Adaptive parental effects: the importance of estimating environmental predictability and offspring fitness appropriately

Authors: Scott C Burgess and Dustin J Marshall

Published in: Oikos, volume 123, issue 7 (July 2014)


Anticipatory parental effects (APEs) occur when parents adjust the phenotype of their offspring to match the local environment, so as to increase the fitness of both parents and offspring.

APEs, as in the evolution of adaptive phenotypic plasticity more generally, are predicated on the idea that the parental environment is a reliable predictor of the offspring environment.

Most studies on APEs fail to explicitly consider environmental predictability so risk searching for APEs under circumstances where they are unlikely to occur. This failure is perhaps one of the major reasons for mixed evidence for APEs in a recent meta-analysis.

Here, we highlight some often overlooked assumptions in studies of APEs and provide a framework for identifying and testing APEs.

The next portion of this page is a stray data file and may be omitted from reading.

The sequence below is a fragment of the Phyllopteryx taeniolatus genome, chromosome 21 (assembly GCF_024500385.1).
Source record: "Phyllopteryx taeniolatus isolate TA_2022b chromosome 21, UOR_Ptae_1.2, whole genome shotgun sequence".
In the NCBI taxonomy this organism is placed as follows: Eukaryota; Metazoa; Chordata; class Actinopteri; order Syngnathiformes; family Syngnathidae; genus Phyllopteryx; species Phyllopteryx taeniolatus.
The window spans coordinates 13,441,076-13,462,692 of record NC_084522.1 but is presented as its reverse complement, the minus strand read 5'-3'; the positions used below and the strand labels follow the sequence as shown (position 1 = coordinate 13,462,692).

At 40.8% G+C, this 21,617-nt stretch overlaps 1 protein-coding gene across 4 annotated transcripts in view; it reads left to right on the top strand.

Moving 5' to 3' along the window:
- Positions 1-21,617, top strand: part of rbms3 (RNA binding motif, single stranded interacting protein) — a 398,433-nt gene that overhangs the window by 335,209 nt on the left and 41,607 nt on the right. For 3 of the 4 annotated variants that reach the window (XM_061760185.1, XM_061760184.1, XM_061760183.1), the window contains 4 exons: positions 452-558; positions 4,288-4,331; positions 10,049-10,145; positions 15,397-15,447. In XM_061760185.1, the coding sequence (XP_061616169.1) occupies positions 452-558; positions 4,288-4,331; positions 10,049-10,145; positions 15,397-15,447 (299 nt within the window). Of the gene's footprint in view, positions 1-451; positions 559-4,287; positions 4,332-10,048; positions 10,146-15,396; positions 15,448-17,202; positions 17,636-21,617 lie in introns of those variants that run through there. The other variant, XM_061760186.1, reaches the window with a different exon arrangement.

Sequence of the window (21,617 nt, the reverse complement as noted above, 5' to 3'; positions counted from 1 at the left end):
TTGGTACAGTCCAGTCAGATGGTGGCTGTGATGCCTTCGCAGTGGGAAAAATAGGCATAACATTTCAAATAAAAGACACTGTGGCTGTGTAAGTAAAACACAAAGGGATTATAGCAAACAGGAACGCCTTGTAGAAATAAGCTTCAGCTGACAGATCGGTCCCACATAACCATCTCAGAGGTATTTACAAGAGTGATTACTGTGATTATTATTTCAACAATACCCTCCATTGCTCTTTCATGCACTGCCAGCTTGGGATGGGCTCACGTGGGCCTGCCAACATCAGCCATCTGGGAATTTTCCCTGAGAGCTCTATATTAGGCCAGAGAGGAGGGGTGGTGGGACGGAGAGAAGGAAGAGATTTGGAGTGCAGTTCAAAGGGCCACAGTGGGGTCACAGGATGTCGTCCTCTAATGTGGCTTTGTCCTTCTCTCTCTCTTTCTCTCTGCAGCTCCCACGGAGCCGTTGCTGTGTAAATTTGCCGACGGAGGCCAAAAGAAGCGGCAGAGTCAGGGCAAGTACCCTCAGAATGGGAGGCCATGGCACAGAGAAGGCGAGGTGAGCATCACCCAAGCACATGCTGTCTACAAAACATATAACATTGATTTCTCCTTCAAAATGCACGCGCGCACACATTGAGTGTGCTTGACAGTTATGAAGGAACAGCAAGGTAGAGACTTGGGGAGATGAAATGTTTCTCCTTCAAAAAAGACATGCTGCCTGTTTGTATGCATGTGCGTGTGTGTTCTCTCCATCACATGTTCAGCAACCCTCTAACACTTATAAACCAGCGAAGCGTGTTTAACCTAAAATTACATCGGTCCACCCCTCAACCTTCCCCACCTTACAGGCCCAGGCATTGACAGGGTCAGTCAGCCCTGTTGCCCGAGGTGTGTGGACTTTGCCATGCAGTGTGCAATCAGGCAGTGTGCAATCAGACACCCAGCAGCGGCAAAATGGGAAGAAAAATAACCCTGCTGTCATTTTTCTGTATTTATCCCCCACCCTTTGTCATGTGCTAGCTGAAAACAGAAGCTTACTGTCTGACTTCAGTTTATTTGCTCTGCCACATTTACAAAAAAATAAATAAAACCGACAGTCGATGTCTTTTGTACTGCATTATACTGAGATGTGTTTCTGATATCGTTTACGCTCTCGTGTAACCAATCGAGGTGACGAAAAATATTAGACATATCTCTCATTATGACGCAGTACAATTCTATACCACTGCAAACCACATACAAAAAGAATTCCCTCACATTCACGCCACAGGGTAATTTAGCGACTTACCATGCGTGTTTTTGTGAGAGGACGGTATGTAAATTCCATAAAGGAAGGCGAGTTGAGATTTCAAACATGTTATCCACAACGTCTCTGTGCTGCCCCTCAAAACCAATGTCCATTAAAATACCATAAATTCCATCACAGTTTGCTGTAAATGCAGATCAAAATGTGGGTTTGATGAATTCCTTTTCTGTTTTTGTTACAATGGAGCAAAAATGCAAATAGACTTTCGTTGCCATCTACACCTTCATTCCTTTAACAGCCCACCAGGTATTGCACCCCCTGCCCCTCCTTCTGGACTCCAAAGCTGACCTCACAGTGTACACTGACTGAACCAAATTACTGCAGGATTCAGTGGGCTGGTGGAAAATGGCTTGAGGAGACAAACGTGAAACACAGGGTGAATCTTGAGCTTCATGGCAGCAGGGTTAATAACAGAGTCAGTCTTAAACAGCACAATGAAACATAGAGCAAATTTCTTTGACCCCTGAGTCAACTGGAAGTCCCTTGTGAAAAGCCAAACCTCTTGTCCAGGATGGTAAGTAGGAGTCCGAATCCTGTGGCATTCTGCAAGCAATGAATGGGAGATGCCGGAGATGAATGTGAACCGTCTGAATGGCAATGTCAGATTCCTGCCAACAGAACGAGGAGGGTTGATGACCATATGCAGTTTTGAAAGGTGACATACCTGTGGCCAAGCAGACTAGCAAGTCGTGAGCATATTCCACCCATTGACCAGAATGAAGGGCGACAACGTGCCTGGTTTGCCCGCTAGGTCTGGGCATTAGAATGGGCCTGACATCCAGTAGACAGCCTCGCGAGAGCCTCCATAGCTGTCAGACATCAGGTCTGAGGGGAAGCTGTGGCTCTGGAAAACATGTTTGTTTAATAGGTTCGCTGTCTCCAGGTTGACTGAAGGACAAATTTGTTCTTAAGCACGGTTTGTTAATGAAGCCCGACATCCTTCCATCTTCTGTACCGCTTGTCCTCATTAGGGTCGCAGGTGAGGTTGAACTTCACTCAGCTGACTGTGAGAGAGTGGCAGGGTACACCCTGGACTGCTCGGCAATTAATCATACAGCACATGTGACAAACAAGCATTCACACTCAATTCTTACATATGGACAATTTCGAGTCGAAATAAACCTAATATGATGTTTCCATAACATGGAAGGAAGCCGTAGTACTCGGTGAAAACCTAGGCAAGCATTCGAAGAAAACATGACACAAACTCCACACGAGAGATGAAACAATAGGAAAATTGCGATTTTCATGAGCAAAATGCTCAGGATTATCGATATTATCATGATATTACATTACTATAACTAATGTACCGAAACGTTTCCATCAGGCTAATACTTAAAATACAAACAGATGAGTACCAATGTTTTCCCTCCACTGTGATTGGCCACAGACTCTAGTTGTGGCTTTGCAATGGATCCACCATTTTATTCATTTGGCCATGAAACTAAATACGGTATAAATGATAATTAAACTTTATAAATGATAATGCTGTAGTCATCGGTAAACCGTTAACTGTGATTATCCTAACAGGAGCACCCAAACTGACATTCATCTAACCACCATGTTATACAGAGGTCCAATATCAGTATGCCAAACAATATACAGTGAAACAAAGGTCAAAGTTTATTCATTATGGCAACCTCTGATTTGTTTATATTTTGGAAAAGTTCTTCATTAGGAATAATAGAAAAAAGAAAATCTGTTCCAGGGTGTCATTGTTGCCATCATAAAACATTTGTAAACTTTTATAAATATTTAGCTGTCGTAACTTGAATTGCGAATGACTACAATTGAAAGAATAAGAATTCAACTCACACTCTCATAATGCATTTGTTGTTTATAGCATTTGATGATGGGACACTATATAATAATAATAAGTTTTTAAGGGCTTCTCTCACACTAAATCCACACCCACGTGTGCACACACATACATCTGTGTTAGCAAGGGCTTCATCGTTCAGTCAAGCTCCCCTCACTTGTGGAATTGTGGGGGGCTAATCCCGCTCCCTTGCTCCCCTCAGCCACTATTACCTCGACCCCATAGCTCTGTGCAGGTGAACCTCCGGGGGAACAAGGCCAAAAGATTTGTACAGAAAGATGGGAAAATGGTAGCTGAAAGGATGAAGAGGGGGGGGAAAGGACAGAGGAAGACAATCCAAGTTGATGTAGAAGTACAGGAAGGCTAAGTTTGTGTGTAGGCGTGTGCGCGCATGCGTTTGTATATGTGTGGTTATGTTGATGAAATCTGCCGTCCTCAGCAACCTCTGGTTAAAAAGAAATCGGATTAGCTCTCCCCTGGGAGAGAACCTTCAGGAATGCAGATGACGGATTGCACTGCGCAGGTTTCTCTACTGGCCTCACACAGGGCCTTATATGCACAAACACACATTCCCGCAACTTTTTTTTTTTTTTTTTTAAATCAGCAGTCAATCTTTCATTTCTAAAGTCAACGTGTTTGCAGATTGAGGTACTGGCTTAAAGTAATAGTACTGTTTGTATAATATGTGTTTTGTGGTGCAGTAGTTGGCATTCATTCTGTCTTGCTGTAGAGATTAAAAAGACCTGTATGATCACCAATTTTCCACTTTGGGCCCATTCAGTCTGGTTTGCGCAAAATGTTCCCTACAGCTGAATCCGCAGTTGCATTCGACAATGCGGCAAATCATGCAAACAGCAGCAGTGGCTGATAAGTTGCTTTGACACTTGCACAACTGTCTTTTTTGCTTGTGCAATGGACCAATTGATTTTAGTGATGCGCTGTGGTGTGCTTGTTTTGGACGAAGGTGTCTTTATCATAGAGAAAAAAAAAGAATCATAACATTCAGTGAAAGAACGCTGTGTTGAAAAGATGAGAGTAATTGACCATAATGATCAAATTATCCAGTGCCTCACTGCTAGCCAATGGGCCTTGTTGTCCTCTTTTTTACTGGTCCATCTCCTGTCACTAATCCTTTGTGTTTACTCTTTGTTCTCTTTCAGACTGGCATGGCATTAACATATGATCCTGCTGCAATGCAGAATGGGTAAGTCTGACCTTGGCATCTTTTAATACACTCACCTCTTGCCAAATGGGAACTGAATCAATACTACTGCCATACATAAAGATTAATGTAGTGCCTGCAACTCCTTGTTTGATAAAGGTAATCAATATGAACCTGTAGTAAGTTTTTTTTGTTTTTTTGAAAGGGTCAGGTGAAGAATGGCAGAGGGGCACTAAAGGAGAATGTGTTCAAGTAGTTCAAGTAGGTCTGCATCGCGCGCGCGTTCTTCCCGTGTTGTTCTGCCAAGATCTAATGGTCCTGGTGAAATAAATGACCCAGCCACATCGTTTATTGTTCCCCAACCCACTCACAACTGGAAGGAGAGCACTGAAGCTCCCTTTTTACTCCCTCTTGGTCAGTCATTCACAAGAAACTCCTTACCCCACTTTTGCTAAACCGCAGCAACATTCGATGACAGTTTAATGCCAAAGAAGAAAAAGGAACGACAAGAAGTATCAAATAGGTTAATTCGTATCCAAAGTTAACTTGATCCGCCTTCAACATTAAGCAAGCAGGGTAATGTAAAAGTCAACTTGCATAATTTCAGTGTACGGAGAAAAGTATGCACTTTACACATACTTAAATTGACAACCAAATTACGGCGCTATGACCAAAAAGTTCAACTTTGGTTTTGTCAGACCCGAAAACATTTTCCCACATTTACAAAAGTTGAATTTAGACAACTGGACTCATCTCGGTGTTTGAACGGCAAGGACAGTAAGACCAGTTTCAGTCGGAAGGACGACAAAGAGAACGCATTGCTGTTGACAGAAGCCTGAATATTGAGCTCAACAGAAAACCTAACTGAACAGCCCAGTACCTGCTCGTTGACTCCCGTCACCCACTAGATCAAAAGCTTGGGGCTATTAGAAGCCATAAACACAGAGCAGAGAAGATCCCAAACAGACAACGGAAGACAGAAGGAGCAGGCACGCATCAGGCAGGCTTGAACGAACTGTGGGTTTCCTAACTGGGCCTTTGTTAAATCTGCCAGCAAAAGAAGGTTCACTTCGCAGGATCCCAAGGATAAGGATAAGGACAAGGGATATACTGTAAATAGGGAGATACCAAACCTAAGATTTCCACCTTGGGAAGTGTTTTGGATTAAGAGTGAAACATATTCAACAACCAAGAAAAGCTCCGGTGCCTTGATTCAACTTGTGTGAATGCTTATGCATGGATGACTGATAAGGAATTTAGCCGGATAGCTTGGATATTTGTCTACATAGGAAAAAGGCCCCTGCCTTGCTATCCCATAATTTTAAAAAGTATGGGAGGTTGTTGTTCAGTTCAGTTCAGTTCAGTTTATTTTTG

Our review highlights the importance of measuring environmental predictability, outlines the minimal requirements for experimental designs, explains the important differences between relative and absolute measures of offspring fitness, and highlights some potential issues in assigning components of offspring fitness to parental fitness.

Our recommendations should result in more targeted and effective tests of APEs.


Burgess SC, Marshall DJ (2014) Adaptive parental effects: the importance of estimating  environmental predictability and offspring fitness appropriately PDF 172 KB Oikos, 123: 769–776. doi: 10.1111/oik.01235